Love & Family

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The effectiveness of the silent treatment

The silent treatment works depending on your goal.

If you're trying to show that you're upset and aren't really pushing for a meaningful change in the relationship, then yes. It will get the other person's attention but it more often creates more frustration than fix underlying problems.

When the silent treatment becomes a pattern it becomes detrimental to the mental health of both parties involved.

@maxwellc12

Love & Family

The silent treatment in relationships

Many studies have been conducted about the silent treatment in familial relationships and romantic relationships and the outcome showed that those who used the silent treatment against their parents had self-esteem issues and the parents who used it on their children reported that the children felt like they had no control within the relationship.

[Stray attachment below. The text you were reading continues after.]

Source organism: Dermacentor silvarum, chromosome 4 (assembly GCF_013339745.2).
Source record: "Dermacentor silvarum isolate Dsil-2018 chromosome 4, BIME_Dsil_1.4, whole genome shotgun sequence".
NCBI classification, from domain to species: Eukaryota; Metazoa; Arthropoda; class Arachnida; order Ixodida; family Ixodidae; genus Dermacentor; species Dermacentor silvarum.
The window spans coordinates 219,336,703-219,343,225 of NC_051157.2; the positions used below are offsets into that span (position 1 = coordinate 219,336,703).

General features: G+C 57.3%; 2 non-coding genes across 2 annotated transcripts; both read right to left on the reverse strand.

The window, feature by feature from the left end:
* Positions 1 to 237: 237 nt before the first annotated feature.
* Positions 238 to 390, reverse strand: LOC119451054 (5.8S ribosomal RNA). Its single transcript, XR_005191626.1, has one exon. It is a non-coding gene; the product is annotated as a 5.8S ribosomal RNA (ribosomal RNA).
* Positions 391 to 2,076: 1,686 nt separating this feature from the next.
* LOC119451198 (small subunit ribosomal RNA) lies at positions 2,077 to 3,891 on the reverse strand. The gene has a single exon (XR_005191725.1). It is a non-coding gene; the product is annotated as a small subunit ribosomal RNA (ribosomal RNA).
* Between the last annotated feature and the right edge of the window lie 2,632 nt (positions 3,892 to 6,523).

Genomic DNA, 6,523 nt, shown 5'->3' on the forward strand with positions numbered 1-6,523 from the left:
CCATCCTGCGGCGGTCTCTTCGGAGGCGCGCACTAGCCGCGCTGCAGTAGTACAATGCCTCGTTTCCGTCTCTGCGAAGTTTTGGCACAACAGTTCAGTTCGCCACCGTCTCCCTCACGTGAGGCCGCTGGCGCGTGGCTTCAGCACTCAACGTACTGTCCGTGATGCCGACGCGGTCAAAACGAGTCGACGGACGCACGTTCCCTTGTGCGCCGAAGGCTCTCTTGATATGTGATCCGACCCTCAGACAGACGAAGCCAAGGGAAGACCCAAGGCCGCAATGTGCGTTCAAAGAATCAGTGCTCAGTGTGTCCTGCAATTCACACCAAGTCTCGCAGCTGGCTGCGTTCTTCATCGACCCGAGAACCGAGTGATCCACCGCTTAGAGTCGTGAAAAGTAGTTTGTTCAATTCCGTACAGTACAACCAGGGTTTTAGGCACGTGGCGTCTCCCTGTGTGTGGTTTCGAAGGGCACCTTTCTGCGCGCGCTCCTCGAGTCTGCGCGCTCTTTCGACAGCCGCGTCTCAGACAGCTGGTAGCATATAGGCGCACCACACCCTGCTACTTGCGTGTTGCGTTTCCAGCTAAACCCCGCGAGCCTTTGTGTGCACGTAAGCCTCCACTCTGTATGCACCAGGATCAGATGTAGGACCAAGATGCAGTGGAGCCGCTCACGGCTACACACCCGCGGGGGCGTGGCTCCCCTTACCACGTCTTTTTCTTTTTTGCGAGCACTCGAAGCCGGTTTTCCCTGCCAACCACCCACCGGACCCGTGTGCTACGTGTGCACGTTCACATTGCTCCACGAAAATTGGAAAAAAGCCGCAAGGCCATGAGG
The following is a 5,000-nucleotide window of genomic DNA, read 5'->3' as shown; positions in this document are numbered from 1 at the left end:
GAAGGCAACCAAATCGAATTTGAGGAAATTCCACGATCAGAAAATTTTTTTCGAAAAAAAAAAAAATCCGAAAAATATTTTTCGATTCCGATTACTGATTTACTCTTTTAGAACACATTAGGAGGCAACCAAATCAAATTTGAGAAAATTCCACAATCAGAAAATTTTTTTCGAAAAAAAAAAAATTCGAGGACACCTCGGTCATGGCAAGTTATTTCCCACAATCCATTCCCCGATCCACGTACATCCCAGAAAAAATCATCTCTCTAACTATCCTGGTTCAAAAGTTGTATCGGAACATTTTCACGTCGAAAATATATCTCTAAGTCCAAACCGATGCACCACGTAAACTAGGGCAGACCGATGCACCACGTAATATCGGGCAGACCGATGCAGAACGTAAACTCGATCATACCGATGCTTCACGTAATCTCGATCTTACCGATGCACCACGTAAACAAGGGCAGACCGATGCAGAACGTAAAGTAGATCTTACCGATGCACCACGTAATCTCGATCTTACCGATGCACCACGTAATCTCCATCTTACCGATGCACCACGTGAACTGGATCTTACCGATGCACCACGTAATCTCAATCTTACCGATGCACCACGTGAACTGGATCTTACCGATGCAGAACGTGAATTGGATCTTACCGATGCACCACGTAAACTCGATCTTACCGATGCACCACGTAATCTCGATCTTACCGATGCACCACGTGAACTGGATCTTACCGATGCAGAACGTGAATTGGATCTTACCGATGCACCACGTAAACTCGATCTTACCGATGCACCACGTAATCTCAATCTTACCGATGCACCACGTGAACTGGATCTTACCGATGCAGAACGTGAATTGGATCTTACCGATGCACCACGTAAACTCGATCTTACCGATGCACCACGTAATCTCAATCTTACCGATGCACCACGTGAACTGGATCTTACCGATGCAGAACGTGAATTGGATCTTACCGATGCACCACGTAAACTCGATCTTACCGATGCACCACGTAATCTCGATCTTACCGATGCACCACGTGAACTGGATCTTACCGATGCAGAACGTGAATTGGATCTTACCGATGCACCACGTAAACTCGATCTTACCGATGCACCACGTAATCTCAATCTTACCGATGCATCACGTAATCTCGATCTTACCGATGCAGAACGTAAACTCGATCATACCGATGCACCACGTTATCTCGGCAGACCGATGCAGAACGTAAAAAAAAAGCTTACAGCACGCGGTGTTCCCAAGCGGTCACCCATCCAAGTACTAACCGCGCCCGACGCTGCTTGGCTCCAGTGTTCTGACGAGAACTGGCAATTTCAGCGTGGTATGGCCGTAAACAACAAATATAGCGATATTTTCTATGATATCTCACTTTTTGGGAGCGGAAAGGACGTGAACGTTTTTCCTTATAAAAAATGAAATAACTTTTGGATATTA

Moreover, in romantic relationships, the partners who used the silent treatment were less committed to their relationship than those who don't.

A healthier alternative to the silent treatment
  1. Admit that something is wrong.
  2. Openly address conflict without yelling or chastising the other person.
  3. Work on your listening skills and actively listen to each side.
  4. Collaborate to solve problems. It's you and them vs the problem, not you vs them.
  5. Learn to accept rifts that would never go away.
The silent treatment

Silent treatment comes in many forms: social isolation, stonewalling, ghosting. Research suggests two in three individuals have used the silent treatment against someone else.

A father stopped talking to his teenage son and couldn't start again, changing his son from a happy boy to a spineless jellyfish. A wife whose husband stopped communicating after a minor disagreement eventually ended when her husband died 40 years later.

Ostracism is not new. Ancient Greeks expelled threats to democracy for ten years. Religions push individuals aside: Catholics call it ex-communication, Judaism calls it herem, the Amish practice Meidung.

Ostracism can also show up in lesser ways: someone walking out of the room in the middle of a conversation, a friend looking the other way when you wave, a person addressing comments from everyone in a message thread except you.